Directed by: Christopher Nolan
Starring: Matthew McConaughey, Mackenzie Foy, Timothée Chalamet, Anne Hathaway, Jessica Chastain, John Lithgow, Michael Caine, David Gyasi, Bill Irwin, Matt Damon
NOTE: This review discusses some of the major plot points of the film, so it's heavy on SPOILERS. Proceed at your own risk. May contain traces of nuts.
Christopher Nolan has come up with some extremely memorable films in his time; I have a lot of respect for him as a director. Inception remains one of my favourite works of science fiction in film. It was thought-provoking stuff, from way out of left field. With reviews that I'd read of his latest film drawing enthusiastic comparisons with Stanley Kubrick's 2001: A Space Odyssey, I had high - possibly unreasonable - expectations of Interstellar. I'm afraid it didn't live up to them.
The story revolves around former astronaut and widower1 Cooper (Matthew McConaughey), his daughter Murphy (Mackenzie Foy), his son Tom (Timothée Chalamet), and his father Donald (John Lithgow) as they struggle to survive in a world where everyone is struggling to cope with an environmental crisis which seems likely to render humanity extinct. Despite living with an existential level threat, everyone still drives around in gas-guzzling pickup trucks and, as a friend of mine observed, drinks out of disposable cups. After receiving a mysterious message, Cooper gets the chance to put his astronaut training to use one last time and explore another galaxy for ways to save mankind. But he does so at the cost of leaving his loved ones behind.
My principal beef with the film is the degree of emotional manipulation going on in the script. It was a complete turn-off, and reeked of what I am beginning to think of as the Speilberg-by-numbers approach to moviemaking (remember, Spielberg was the director who was originally associated with this project and Nolan only became involved when Spielberg had to drop out and screenwriter Jonathan Nolan suggested to his brother that he should take over the reins). Every act has a predictably high (or low) emotional point, accompanied, just in case you weren't paying attention, by a huge swelling chord played on the organ which seems to be a clunking homage to the final ringing cadence of Strauss's Also Sprach Zarathustra from 2001. "Hey, remember those scenes in Kubrick's movie with all the mystical significance?" the music seems to be telling us, "This bit is supposed to be like that!" The music was a surprise in itself, given that it comes from a genius like Hans Zimmer. The score is, quite frankly, dull. To compensate for this the sound is turned up to ridiculous levels. Someone I know on Facebook happened to have an SPL meter with him in the cinema, and he reported that the audio was peaking at 120 dB, which is ridiculous and likely to cause discomfort, pain, and possibly even hearing loss. It's a deliberate stylistic choice by the director, apparently - but it reeked of showboating, or quite possibly of papering over the cracks.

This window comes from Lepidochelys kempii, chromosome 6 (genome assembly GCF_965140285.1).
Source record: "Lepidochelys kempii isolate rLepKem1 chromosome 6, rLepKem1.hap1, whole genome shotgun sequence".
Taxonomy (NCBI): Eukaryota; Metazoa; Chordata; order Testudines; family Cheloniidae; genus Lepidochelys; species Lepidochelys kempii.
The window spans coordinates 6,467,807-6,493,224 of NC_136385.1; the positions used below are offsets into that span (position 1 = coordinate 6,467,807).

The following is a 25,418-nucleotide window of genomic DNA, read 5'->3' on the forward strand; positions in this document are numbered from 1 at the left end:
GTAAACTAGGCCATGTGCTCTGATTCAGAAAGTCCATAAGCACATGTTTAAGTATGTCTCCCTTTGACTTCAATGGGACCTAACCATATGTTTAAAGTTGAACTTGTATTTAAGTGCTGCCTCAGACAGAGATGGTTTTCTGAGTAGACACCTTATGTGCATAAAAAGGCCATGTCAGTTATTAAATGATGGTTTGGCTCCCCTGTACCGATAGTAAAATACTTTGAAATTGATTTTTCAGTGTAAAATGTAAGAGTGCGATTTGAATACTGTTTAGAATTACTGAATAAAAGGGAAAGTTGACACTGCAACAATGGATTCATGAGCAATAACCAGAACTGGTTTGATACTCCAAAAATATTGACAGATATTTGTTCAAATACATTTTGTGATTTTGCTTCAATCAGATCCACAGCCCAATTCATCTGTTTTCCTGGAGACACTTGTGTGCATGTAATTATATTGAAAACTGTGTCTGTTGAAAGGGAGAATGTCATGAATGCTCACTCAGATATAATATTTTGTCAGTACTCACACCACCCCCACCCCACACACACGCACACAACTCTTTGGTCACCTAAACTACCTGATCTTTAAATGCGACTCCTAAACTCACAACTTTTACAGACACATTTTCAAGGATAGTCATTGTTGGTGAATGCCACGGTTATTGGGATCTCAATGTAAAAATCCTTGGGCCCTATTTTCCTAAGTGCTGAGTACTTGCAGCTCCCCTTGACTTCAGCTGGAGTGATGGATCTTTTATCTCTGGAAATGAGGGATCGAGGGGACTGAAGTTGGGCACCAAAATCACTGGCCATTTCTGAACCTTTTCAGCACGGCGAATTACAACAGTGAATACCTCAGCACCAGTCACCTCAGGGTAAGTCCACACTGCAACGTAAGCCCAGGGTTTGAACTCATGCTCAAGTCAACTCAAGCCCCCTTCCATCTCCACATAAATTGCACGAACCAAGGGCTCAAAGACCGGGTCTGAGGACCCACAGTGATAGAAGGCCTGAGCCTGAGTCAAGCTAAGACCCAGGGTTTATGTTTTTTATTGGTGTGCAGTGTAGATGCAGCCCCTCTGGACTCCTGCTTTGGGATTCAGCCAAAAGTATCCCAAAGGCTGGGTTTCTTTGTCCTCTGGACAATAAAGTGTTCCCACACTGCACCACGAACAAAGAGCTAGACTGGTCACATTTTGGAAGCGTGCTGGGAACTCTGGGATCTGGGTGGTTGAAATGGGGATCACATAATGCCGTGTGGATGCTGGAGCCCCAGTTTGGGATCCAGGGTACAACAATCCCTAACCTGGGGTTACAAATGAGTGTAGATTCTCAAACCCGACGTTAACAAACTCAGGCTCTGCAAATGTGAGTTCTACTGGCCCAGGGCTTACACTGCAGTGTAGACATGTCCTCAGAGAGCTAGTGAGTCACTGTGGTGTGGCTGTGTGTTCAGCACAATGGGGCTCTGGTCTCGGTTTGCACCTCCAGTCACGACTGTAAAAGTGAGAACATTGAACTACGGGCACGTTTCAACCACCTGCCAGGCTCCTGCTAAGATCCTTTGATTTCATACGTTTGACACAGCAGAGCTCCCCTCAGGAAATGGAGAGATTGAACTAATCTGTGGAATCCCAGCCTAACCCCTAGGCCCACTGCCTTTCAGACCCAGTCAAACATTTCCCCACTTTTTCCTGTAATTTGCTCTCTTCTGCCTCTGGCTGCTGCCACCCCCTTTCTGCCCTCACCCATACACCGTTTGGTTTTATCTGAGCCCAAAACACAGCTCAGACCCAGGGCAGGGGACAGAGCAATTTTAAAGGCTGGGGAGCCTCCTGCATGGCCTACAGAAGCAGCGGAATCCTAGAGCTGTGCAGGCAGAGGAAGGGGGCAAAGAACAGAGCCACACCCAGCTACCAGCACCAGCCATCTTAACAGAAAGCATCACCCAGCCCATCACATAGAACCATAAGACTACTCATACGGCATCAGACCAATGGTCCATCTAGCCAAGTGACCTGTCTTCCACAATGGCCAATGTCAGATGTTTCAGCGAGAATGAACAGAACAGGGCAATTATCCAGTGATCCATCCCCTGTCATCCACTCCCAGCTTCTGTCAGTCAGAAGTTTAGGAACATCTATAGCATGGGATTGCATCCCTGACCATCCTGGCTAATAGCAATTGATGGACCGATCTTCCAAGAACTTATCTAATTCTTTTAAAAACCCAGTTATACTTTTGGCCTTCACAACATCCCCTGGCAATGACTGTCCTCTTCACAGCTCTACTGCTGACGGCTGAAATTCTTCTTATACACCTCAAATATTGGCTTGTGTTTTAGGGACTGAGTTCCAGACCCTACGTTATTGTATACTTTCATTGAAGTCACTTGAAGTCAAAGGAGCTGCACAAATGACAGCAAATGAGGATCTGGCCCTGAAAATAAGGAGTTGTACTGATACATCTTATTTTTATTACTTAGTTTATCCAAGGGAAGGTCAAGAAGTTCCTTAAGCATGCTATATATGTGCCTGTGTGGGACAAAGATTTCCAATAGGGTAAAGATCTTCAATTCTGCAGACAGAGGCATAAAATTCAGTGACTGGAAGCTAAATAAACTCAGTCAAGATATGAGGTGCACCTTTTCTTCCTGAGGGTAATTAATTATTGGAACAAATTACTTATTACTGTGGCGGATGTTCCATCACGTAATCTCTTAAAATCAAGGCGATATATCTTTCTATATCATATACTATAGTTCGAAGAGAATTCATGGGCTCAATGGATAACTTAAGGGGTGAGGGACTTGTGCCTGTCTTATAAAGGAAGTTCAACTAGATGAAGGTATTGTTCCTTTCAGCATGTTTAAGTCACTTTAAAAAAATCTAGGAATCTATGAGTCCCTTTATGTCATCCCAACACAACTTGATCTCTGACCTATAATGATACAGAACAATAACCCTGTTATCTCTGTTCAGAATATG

The manipulative approach crippled my engagement with any of the film's characters, who left me cold. Because their behaviour and circumstances are so blatantly and clumsily contrived to make me feel in a specific way, I found myself not giving a damn about them. About the only appealing performance was Bill Irwin's voice and puppetry work for the robot TARS, a cynical and snarky mash-up of HAL from 2001 with a metallic Kit-Kat. Yet just like TARS's operational settings, I felt that the cynicism and snarkiness in his lines had probably been clinically calculated down to the last percentage point for the purposes of achieving emotional engagement with the audience. The contrived nature of this engagement is particularly evident when McConaughey's character discovers that his daughter's school uses text books that pronounce that the moon landings were faked. We're clearly meant to feel outrage at this, but the subsequent and wildly gratuitous "my wife would be alive now if you guys did more science" angle was about as subtle as a Saturn V launch. The propagandising really grates. Worse, the scene doesn't serve the development of the story particularly effectively. From a screenwriting viewpoint, do we care that Cooper gets Murph suspended from school? Does it have any repercussions on Murph, or Cooper? No. So why is this scene even in the movie?